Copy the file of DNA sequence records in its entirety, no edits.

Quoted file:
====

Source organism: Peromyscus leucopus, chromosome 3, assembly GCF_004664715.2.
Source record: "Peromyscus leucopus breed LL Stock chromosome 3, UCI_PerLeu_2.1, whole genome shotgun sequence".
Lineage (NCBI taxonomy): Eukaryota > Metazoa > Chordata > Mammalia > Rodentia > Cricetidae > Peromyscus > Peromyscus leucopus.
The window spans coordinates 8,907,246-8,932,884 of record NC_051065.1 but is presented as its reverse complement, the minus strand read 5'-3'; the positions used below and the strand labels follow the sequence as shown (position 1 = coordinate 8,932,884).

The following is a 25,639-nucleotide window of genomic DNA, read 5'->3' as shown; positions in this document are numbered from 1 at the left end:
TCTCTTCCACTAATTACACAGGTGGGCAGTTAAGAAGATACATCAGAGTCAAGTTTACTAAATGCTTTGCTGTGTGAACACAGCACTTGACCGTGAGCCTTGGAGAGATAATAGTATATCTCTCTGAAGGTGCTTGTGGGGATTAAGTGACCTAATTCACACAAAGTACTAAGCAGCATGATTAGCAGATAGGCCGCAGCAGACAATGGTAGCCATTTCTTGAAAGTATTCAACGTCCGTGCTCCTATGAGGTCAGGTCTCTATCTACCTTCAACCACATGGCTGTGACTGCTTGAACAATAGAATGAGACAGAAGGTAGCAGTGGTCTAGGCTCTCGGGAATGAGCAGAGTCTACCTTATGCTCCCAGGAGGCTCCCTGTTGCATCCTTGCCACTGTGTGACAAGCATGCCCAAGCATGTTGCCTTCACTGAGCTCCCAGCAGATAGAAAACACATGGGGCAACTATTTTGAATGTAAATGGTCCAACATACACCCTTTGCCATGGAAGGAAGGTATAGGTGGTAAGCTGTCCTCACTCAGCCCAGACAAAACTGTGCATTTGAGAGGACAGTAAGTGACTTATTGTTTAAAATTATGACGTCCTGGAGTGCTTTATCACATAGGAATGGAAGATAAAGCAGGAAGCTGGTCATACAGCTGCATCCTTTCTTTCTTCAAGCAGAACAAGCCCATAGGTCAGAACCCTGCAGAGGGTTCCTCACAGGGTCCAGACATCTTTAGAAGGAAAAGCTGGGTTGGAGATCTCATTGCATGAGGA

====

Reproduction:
Source organism: Peromyscus leucopus, chromosome 3, assembly GCF_004664715.2.
Source record: "Peromyscus leucopus breed LL Stock chromosome 3, UCI_PerLeu_2.1, whole genome shotgun sequence".
Lineage (NCBI taxonomy): Eukaryota > Metazoa > Chordata > Mammalia > Rodentia > Cricetidae > Peromyscus > Peromyscus leucopus.
The window spans coordinates 8,907,246-8,932,884 of record NC_051065.1 but is presented as its reverse complement, the minus strand read 5'-3'; the positions used below and the strand labels follow the sequence as shown (position 1 = coordinate 8,932,884).

The following is a 25,639-nucleotide window of genomic DNA, read 5'->3' as shown; positions in this document are numbered from 1 at the left end:
TCTCTTCCACTAATTACACAGGTGGGCAGTTAAGAAGATACATCAGAGTCAAGTTTACTAAATGCTTTGCTGTGTGAACACAGCACTTGACCGTGAGCCTTGGAGAGATAATAGTATATCTCTCTGAAGGTGCTTGTGGGGATTAAGTGACCTAATTCACACAAAGTACTAAGCAGCATGATTAGCAGATAGGCCGCAGCAGACAATGGTAGCCATTTCTTGAAAGTATTCAACGTCCGTGCTCCTATGAGGTCAGGTCTCTATCTACCTTCAACCACATGGCTGTGACTGCTTGAACAATAGAATGAGACAGAAGGTAGCAGTGGTCTAGGCTCTCGGGAATGAGCAGAGTCTACCTTATGCTCCCAGGAGGCTCCCTGTTGCATCCTTGCCACTGTGTGACAAGCATGCCCAAGCATGTTGCCTTCACTGAGCTCCCAGCAGATAGAAAACACATGGGGCAACTATTTTGAATGTAAATGGTCCAACATACACCCTTTGCCATGGAAGGAAGGTATAGGTGGTAAGCTGTCCTCACTCAGCCCAGACAAAACTGTGCATTTGAGAGGACAGTAAGTGACTTATTGTTTAAAATTATGACGTCCTGGAGTGCTTTATCACATAGGAATGGAAGATAAAGCAGGAAGCTGGTCATACAGCTGCATCCTTTCTTTCTTCAAGCAGAACAAGCCCATAGGTCAGAACCCTGCAGAGGGTTCCTCACAGGGTCCAGACATCTTTAGAAGGAAAAGCTGGGTTGGAGATCTCATTGCATGAGGA